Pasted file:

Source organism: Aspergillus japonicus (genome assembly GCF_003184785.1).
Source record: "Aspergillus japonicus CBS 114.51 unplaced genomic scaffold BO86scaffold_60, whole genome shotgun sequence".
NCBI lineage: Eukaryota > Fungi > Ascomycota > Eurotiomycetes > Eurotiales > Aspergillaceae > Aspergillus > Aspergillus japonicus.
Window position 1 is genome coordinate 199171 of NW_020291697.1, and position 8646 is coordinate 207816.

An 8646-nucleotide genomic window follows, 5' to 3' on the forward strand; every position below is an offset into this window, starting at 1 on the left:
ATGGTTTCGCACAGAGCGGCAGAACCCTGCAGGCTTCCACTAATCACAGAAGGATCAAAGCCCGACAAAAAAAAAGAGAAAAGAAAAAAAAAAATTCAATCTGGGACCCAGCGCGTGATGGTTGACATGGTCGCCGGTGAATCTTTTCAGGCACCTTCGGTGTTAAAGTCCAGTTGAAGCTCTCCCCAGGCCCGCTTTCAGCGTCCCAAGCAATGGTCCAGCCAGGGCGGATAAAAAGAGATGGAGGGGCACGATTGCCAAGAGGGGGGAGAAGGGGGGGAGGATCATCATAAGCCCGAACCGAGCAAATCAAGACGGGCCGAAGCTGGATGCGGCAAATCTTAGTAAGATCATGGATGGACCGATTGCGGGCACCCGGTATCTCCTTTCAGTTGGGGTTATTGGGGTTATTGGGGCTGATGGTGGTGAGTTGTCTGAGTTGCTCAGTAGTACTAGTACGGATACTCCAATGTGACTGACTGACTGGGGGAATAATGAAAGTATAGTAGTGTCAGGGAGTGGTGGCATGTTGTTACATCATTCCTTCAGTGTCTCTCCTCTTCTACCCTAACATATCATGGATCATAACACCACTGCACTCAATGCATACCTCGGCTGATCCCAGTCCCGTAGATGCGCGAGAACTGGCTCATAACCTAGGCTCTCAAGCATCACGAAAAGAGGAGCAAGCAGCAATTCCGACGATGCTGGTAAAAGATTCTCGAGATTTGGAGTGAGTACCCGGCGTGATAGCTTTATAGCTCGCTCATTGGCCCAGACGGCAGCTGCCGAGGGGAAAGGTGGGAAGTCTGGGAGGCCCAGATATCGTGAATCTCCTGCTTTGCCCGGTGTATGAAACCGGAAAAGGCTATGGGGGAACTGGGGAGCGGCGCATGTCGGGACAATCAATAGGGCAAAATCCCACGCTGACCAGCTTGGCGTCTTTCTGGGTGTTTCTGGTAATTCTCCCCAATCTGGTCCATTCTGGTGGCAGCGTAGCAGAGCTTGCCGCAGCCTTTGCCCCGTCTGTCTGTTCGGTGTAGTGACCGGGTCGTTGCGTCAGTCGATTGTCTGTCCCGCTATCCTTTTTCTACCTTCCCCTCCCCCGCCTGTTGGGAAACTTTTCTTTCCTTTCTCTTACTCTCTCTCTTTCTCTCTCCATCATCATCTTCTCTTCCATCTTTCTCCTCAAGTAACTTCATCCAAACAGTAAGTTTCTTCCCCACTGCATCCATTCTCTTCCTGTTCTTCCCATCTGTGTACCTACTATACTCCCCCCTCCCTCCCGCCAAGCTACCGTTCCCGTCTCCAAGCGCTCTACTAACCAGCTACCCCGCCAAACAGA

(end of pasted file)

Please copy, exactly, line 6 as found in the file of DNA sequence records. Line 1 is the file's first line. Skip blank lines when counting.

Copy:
ATGGTTTCGCACAGAGCGGCAGAACCCTGCAGGCTTCCACTAATCACAGAAGGATCAAAGCCCGACAAAAAAAAAGAGAAAAGAAAAAAAAAAATTCAATCTGGGACCCAGCGCGTGATGGTTGACATGGTCGCCGGTGAATCTTTTCAGGCACCTTCGGTGTTAAAGTCCAGTTGAAGCTCTCCCCAGGCCCGCTTTCAGCGTCCCAAGCAATGGTCCAGCCAGGGCGGATAAAAAGAGATGGAGGGGCACGATTGCCAAGAGGGGGGAGAAGGGGGGGAGGATCATCATAAGCCCGAACCGAGCAAATCAAGACGGGCCGAAGCTGGATGCGGCAAATCTTAGTAAGATCATGGATGGACCGATTGCGGGCACCCGGTATCTCCTTTCAGTTGGGGTTATTGGGGTTATTGGGGCTGATGGTGGTGAGTTGTCTGAGTTGCTCAGTAGTACTAGTACGGATACTCCAATGTGACTGACTGACTGGGGGAATAATGAAAGTATAGTAGTGTCAGGGAGTGGTGGCATGTTGTTACATCATTCCTTCAGTGTCTCTCCTCTTCTACCCTAACATATCATGGATCATAACACCACTGCACTCAATGCATACCTCGGCTGATCCCAGTCCCGTAGATGCGCGAGAACTGGCTCATAACCTAGGCTCTCAAGCATCACGAAAAGAGGAGCAAGCAGCAATTCCGACGATGCTGGTAAAAGATTCTCGAGATTTGGAGTGAGTACCCGGCGTGATAGCTTTATAGCTCGCTCATTGGCCCAGACGGCAGCTGCCGAGGGGAAAGGTGGGAAGTCTGGGAGGCCCAGATATCGTGAATCTCCTGCTTTGCCCGGTGTATGAAACCGGAAAAGGCTATGGGGGAACTGGGGAGCGGCGCATGTCGGGACAATCAATAGGGCAAAATCCCACGCTGACCAGCTTGGCGTCTTTCTGGGTGTTTCTGGTAATTCTCCCCAATCTGGTCCATTCTGGTGGCAGCGTAGCAGAGCTTGCCGCAGCCTTTGCCCCGTCTGTCTGTTCGGTGTAGTGACCGGGTCGTTGCGTCAGTCGATTGTCTGTCCCGCTATCCTTTTTCTACCTTCCCCTCCCCCGCCTGTTGGGAAACTTTTCTTTCCTTTCTCTTACTCTCTCTCTTTCTCTCTCCATCATCATCTTCTCTTCCATCTTTCTCCTCAAGTAACTTCATCCAAACAGTAAGTTTCTTCCCCACTGCATCCATTCTCTTCCTGTTCTTCCCATCTGTGTACCTACTATACTCCCCCCTCCCTCCCGCCAAGCTACCGTTCCCGTCTCCAAGCGCTCTACTAACCAGCTACCCCGCCAAACAGA